2004 Denver Annual Meeting (November 7–10, 2004)

Paper No. 7
Presentation Time: 8:00 AM-12:00 PM


GREGORY, Robert W.1, SWAPP, Susan M.1 and FROST, B. Ronald2, (1)Geology and Geophysics, Univ of Wyoming, Laramie, WY 82071, (2)Department of Geology and Geophysics, Univ of Wyoming, Dept 3006, 1000 University Ave, Laramie, WY 82071, bgregory@uwyo.edu

Zoning patterns in garnets proximal to Pb-Zn-Ag sulfide bodies at Broken Hill, Australia provide compelling evidence for pronounced Mn and Ca metasomatism during cooling from peak metamorphic conditions (5 Kbars, 800C). Garnets in pelitic rocks more than several meters from massive sulfide bodies are compositionally homogeneous or very weakly zoned with slightly elevated spessartine in the cores and almandine on the rims. Cores of garnets in pelites within several meters of massive sulfide bodies are similarly compositionally homogeneous, but these garnets almost invariably have spessartine and/or grossular-rich rims separated from the cores by abrupt boundaries. Some samples contain both larger garnets with compositionally distinct rims (CDRs) and numerous, smaller garnets with compositions indistinguishable from rims on the larger garnets. Muscovite coexisting with spes/gros rims on garnets is heavily embayed in most samples and overgrown by K-feldspar in some samples. Development of CDRs on garnets is most extensive within a few meters of galena - Ag-rich projections of sulfide ore (“droppers”), generally less extensive adjacent to Cu and Pb-rich zones, and least extensive adjacent to Fe-Mn-Zn sulfide bodies. In general, width of rims is inversely proportional to muscovite abundance. Minute sulfide inclusions are common along fractures and within garnets with CDRs.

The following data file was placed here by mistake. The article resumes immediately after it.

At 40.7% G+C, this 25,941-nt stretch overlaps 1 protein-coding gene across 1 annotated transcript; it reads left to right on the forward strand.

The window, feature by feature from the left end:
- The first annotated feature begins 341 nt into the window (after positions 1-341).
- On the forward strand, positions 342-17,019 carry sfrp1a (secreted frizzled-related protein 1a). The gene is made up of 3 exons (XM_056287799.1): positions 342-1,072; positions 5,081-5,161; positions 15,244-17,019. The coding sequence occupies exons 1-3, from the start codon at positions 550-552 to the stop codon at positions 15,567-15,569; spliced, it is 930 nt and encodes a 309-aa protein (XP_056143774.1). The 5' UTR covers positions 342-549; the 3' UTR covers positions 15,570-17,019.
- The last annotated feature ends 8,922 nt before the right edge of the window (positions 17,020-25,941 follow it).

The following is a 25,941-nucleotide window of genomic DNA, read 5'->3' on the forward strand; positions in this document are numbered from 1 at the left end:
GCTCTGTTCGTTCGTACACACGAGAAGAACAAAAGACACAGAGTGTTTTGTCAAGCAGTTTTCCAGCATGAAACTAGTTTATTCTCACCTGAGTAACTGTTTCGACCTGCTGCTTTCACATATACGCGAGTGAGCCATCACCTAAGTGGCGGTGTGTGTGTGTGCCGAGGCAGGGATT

CDRs grew during highest grade metamorphic conditions with T > 700 C. Spes/Gros-rich rims must have formed later, at lower temperatures and accompanied by metasomatic addition of Mn and Ca to the rocks because (a) sharp compositional discontinuities between cores and rims would not have been preserved at temperatures in excess of 700C, (b) muscovite is clearly a reactant in the production of the rims and it would not have been stable with quartz at T > 700C, and (c) early-formed garnet would have incorporated all available Mn in the earliest stages of garnet growth. Experiments indicate that Mn in sulfides does not react with adjacent silicate unless the sulfides have melted. Metasomatic effects are most pronounced adjacent to the lowest-melting sulfide compositions (droppers) and probably formed when lithophile elements (eg., Ca & Mn) were lost from the crystallizing sulfide melt.